Monday, November 15, 2010
As I entered my school building this morning, I saw that it had transformed into a Christmas building over the weekend. Garlands hung on all the banisters, a huge Christmas tree was placed in the foyer, posters advertising Christmas and Santa were everywhere to be seen. Ironically, I am celebrating Eid this week and there was no mention of this anywhere (yet). I do work in a school where the majority of the population may be Christian; however, the overwhelming presence of one holiday represented over another took me by surprise. I have worked at this school for many years and do typically enjoy seeing it decorated. This year I was somewhat startled by my preliminary reaction.
It is true, I did grow up in North America and in this culture, and Christmas is everywhere. And I do know that non-Christians also celebrate Christmas in some way or form. My husband lived in Pakistan until he was 16 years old celebrated Eid there every year and it is a big deal (sometimes 3 days long). When I looked at the Christmas decorations around my building this year, I thought about the minority of students who do not celebrate Christmas. I thought about their reaction to their own holiday and the perception of their holiday that they would be bringing home to their parents.
Becoming a culturally proficient school may very well mean, treating each culture equitably. On Friday during our subject PD day, Maureen Smith (a professor at the University of Western Ontario) made a presentation on how we define culture. She spoke about the idea of “drive-by shooting” and that this concept of culture should not be how we integrate it into our classes. It should be woven into the fabric of the school every day, all the time. How can schools become more culturally proficient in what they do every day? Having an awareness and understanding of other cultures is a start. I grew up singing Christmas carols because that is what I learnt in school despite being non-Christian. Perhaps we need to start broadening our base and see all cultures in the school equitably represented.
Wednesday, November 3, 2010
On Saturday, our PQP2 class listened to an LNS presentation by Anne Macdonald on the key leadership functions of a principal. These functions included: Building Culture; Leading Change and Managing Complexity. Interestingly, the Ontario Leadership Framework mimics some of these ideas as well. The idea of the principal as an Instructional leader in the framework was echoed throughout the presentation in various ways. The idea of a principal as co-learner with teachers was presented. Though a principal has certain knowledge and competencies, he/she does not know everything. Anne Macdonald included a great quote which summarized it nicely: “The expert in the room depends on the question being asked.”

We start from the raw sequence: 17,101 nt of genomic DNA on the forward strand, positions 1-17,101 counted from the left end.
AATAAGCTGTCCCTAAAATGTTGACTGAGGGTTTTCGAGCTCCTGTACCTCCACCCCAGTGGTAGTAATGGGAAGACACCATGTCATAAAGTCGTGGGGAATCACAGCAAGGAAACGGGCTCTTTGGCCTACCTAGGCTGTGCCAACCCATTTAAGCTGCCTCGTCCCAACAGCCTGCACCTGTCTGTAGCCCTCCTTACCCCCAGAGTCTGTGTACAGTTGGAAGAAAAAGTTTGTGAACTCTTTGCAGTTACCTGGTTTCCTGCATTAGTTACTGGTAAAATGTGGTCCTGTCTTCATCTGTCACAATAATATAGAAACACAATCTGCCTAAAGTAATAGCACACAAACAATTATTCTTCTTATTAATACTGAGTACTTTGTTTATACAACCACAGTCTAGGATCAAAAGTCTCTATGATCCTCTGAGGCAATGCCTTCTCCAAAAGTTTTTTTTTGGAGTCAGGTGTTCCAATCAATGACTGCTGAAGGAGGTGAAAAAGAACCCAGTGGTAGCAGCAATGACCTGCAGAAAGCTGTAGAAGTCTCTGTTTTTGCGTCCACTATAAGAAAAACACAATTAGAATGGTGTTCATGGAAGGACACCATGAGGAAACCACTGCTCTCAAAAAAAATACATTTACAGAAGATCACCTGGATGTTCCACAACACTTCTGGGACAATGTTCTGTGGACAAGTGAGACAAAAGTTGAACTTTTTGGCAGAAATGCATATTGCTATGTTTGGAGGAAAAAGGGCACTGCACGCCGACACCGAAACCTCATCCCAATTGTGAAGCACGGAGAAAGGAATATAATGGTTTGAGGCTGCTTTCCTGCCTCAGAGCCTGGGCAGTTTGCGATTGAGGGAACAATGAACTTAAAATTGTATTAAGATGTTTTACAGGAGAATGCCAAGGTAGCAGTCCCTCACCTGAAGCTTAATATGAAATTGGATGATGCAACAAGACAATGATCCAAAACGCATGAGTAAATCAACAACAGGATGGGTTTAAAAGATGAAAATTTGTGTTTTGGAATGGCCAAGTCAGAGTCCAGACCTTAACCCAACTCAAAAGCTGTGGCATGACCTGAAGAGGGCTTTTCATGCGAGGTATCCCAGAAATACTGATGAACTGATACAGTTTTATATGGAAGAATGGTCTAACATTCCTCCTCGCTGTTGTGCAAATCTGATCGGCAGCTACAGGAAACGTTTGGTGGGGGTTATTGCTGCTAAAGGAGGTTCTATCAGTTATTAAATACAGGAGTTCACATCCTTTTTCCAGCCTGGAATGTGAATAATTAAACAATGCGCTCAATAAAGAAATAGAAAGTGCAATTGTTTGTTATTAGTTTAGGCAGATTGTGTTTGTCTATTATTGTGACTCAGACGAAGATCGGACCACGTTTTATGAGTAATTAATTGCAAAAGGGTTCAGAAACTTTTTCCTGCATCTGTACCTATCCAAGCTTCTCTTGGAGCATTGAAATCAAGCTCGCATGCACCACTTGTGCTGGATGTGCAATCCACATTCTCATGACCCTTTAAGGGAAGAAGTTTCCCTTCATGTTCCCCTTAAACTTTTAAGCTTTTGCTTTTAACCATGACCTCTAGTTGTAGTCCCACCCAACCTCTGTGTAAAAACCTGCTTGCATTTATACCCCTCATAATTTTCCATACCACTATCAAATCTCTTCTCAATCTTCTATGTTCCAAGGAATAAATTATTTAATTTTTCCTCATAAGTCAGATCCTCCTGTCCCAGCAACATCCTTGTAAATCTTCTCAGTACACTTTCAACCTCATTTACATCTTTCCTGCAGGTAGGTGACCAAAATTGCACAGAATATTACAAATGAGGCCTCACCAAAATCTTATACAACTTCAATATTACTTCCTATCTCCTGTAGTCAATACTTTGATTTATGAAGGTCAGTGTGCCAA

So it begs the question: “Can the Principal be the Instructional Leader and a co-learner at the same time?” Despite the apparent contradiction, I believe that the answer unequivocally is: “Yes!” One of the competencies of the Framework state that a principal demonstrates “effective teaching and learning.” As a teacher, it is imperative to demonstrate to kids that though we may be teachers, there are many things that we don’t know. In effect, teachers can be co-learners in the classroom too.
According to the LNS, a good classroom instructional task is “connected to the world, has intellectual rigor, involves substantive conversation and multiple entry points.” The role of the principal as an instructional leader according to the framework is to develop professional learning communities for school improvement. In order to do so, a principal needs to incite shared collaboration and ask questions to facilitate discussion. Those questions should be “connected to the world, have intellectual rigor and involve substantive conversation and multiple entry points.”
Therefore, in terms of being an instructional leader in the school, the principal mimics the role of a teacher in a classroom as a co-learner, asking probing questions and facilitating discussion and reflection.